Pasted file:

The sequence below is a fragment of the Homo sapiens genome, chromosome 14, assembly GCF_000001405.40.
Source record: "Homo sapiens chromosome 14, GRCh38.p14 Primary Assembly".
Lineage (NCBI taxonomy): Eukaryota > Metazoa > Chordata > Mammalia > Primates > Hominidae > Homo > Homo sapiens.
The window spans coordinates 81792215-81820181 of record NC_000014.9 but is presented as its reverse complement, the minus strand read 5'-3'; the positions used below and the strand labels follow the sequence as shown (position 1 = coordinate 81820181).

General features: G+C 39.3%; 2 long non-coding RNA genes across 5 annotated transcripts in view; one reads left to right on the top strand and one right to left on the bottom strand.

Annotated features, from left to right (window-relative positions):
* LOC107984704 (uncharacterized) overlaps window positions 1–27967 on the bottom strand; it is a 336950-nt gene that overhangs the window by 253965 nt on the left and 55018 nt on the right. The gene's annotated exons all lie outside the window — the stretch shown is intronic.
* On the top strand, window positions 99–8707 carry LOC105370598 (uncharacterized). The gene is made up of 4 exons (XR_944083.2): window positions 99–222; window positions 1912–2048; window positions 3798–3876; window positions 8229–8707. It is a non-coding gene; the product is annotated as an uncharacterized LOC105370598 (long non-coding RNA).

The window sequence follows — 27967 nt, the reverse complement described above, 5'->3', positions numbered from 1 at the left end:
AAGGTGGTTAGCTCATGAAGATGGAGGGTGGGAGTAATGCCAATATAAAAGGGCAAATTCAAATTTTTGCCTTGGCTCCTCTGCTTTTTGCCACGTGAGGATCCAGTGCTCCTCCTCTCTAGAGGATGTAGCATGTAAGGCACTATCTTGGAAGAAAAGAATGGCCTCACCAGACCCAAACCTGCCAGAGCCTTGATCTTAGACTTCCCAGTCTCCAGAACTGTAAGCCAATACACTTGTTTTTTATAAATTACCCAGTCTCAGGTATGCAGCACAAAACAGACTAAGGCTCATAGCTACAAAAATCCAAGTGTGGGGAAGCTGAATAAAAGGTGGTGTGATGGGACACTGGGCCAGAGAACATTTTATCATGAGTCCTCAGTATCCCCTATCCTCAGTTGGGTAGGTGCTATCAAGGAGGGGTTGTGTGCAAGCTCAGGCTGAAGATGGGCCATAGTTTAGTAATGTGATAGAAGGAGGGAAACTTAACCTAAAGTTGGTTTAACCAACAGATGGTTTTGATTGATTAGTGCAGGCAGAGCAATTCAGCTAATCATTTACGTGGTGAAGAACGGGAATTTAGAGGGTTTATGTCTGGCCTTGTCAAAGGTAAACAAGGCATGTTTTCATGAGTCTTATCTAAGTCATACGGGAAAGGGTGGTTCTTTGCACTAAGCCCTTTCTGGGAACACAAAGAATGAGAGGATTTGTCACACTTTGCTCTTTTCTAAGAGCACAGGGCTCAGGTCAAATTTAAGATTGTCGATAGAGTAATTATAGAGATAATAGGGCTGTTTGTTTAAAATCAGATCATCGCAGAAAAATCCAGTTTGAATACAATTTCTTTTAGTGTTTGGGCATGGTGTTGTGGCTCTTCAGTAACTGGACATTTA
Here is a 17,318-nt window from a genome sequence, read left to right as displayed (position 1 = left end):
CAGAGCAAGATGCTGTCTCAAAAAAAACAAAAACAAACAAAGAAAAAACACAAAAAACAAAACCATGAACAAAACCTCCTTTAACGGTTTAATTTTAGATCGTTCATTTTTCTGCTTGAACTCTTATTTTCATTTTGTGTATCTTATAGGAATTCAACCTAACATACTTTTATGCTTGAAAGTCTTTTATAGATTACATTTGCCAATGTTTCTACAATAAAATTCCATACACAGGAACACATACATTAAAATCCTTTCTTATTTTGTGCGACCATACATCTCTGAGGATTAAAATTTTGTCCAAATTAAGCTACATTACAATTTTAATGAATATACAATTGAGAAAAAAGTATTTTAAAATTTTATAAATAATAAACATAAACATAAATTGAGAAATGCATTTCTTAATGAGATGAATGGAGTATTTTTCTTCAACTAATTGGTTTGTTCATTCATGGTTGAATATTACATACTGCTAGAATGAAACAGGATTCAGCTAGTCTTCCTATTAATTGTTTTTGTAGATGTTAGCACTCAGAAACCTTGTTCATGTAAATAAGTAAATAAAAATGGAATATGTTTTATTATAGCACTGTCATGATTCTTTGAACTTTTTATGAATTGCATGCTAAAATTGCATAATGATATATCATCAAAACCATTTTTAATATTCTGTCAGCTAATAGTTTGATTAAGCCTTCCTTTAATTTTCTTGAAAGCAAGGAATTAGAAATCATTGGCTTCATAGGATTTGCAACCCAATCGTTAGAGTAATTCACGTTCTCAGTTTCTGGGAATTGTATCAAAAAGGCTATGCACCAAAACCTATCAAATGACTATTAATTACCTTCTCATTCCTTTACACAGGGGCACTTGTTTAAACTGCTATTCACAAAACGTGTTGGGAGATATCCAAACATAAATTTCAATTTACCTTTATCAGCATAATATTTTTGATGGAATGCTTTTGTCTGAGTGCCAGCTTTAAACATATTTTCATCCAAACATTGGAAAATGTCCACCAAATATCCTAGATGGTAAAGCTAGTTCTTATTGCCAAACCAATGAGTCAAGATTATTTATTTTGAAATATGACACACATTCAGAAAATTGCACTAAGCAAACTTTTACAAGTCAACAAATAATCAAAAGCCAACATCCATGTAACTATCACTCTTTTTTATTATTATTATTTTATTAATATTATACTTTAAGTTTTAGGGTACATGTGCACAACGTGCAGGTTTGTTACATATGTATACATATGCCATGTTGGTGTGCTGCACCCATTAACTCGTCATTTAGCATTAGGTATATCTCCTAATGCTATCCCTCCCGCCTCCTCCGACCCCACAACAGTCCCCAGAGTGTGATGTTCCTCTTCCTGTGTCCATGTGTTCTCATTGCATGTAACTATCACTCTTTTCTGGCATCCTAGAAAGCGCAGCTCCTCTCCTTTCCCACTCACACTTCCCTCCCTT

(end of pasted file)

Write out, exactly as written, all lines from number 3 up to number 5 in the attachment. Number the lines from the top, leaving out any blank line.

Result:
Lineage (NCBI taxonomy): Eukaryota > Metazoa > Chordata > Mammalia > Primates > Hominidae > Homo > Homo sapiens.
The window spans coordinates 81792215-81820181 of record NC_000014.9 but is presented as its reverse complement, the minus strand read 5'-3'; the positions used below and the strand labels follow the sequence as shown (position 1 = coordinate 81820181).

General features: G+C 39.3%; 2 long non-coding RNA genes across 5 annotated transcripts in view; one reads left to right on the top strand and one right to left on the bottom strand.